Table of Contents
The Confessions of Saint Augustine Chapters 3-5
Chapter 3. Everywhere God Wholly Fills All Things But Neither Heaven Nor Earth Contains Him.
3. Since then, You fill heaven and earth, do they contain You? Or, as they contain You not, do You fill them, and yet there remains something over? And where do You pour forth that which remains of You when the heaven and earth are filled? Or, indeed, is there no need that You who contains all things should be contained of any, since those things which You fill You fill by containing them? For the vessels which You fill do not sustain You, since should they even be broken You will not be poured forth. And when You are poured forth on us, (Acts 2:18) You are not cast down, but we are uplifted; nor are You dissipated, but we are drawn together. But, as You fill all things, fill them with Your whole self, or, as even all things cannot altogether contain You, do they contain a part, and do all at once contain the same part? Or has each its own proper part — the greater more, the smaller less? Is, then, one part of You greater, another less? Or is it that You are wholly everywhere while nothing altogether contains You?
Chapter 4. The Majesty of God is Supreme and His Virtues Inexplicable.
4. What, then, are You, O my God — what, I ask, but the Lord God? For who is Lord but the Lord? Or who is God save our God? Most high, most excellent, most potent, most omnipotent; most piteous and most just; most hidden and most near; most beauteous and most strong, stable, yet contained of none; unchangeable, yet changing all things; never new, never old; making all things new, yet bringing old age upon the proud and they know it not; always working, yet ever at rest; gathering, yet needing nothing; sustaining, pervading, and protecting; creating, nourishing, and developing; seeking, and yet possessing all things. You love, and burn not; You are jealous, yet free from care; You repent, and have no sorrow; You are angry, yet serene; You change Your ways, leaving unchanged Your plans; You recover what You find, having yet never lost; You are never in want, while You rejoice in gain; You are never covetous, though requiring usuary. Matthew 25:27) That You may owe, more than enough is given to You, [Supererogatur tibi, ut debeas] yet who has anything that is not Yours? You pay debts while owing nothing; and when You forgive debts, lose nothing. Yet, O my God, my life, my holy joy, what is this that I have said? And what says any man when He speaks of You? Yet woe to those who keep silence, seeing that even they who say most, are as the dumb.
Chapter 5. He Seeks Rest in God and Pardon of His Sins.
5. Oh! How shall I find rest in You? Who will send You into my heart to inebriate it, so that I may forget my woes, and embrace You my only good? What are You to me? Have compassion on me, that I may speak. What am I to You that You demand my love, and unless I give it You are angry, and threaten me with great sorrows? Is it, then, a light sorrow not to love You? Alas! Alas! Tell me of Your compassion, O Lord my God, what You are to me. Say unto my soul, I am your salvation. So, speak that I may hear. Behold, Lord, the ears of my heart are before You; open them, and say unto my soul, I am your salvation. When I hear, may I run and lay hold on You. Hide not Your face from me. Let me die, lest I die, if only I may see Your face.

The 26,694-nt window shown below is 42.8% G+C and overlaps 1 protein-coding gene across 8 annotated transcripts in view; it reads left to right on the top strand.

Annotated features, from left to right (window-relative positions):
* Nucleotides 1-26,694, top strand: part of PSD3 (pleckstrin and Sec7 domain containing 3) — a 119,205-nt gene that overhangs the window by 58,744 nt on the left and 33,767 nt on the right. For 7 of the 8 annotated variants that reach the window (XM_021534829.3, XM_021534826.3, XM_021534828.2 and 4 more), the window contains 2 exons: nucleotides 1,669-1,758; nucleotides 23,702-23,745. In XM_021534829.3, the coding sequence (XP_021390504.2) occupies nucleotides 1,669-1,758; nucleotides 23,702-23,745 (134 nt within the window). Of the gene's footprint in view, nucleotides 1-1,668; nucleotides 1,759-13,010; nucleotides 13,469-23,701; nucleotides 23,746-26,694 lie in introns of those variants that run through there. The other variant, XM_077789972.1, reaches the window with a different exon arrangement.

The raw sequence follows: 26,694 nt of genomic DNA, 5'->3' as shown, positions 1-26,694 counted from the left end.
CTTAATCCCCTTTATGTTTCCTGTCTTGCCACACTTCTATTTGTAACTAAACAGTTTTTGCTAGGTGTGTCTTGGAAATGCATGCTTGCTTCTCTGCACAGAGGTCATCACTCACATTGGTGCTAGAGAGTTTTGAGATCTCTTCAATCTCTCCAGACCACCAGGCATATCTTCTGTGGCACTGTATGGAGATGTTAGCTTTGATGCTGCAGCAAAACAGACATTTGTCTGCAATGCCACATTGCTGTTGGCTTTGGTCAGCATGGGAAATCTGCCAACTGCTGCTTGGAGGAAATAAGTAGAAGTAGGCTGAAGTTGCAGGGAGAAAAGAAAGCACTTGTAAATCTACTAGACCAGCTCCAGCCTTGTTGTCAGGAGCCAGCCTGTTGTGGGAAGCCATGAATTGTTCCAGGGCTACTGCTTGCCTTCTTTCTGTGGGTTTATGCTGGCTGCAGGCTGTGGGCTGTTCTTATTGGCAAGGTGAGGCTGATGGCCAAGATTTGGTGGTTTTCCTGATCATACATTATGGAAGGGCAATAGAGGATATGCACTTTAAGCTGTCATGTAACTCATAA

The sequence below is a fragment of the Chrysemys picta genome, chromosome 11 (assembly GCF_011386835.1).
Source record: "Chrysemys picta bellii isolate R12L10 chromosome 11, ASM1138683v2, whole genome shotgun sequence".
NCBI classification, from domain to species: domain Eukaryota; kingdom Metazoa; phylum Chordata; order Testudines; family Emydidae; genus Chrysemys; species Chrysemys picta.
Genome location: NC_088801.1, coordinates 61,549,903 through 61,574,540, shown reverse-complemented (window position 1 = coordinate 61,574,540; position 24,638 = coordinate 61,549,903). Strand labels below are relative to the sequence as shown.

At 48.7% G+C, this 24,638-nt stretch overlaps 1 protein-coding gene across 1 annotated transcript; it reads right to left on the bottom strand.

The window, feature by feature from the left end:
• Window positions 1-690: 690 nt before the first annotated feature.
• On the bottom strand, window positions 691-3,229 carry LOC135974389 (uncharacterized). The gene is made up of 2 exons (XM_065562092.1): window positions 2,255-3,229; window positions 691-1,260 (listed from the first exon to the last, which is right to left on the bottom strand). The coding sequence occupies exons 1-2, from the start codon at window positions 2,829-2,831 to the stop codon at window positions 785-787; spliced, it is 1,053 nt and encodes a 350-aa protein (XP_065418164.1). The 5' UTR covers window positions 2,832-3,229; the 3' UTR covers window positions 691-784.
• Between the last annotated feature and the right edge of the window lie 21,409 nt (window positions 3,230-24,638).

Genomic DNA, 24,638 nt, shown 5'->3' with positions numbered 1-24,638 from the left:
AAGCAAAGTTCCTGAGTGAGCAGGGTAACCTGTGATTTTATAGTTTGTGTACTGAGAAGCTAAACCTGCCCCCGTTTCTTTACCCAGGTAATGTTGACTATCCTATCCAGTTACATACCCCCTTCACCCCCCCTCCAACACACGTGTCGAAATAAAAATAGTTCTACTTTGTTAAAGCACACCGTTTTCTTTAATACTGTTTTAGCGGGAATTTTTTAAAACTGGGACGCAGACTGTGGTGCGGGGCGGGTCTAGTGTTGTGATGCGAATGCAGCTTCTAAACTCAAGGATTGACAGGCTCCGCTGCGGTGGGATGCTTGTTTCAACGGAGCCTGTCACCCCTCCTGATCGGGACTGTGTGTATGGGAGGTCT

As we look to these next chapters, Augustine is pondering the very nature of God. And what he discovers is that there is much about God that to his mind seems to be a paradox. God fills the earth, yet does not contain it. God is in all things, but is not all things. We owe God a debt, but God never loses anything. Even though we cannot pay the debt, God is no less complete.
Moreover, the actions of God are equally paradoxical. God is poured out in us, but nothing ever flows out. In fact we are made more full by God. Augustine recognizes that in the contemplation of God there will always be this paradox, since in fact, we can never understand God. Chapter 4 begins with a question that we cannot answer, namely, “Who is God?” This is in fact such a difficult reality for us. We seek and strive to understand mysteries. Science longs to solve the problems that plague us. We want to know with certainty who this God is that loves us. But God is so far beyond all we can imagine it simply is not possible.
Does this mean the exercise is pointless? Of course not. Even the little ways we can know God more fully are of great benefit to us. Even in very small ways we grow in tremendous grace because God’s love for us is so vast, so great, so awesome. Even when we become broken by sin, God is not poured out of us. In fact, all we can do is to place ourselves in the magnificence of God and be filled with awe. We can only realize the brokenness of our own lives and ask God to come into our hearts. We must begin with a simple admission that we cannot save ourselves and as a result we need a Savior. But the good news is that we have one. (To learn more about Pelagius, read this article from the New Catholic Encyclopedia.)
Questions to Ponder
We speak of God both in terms of transcendence and imminence. In other words, God is all-powerful (transcendent) and yet loves us more than we can know (imminent). How do you experience and have you experienced the transcendence of God?
It is not always easy to believe our brokenness and sinfulness can be forgiven by God. How do you experience the forgiveness of God? How is it you prepare for the sacrament of Confession?
In what ways do you speak of God even though you can never fully speak perfectly of God?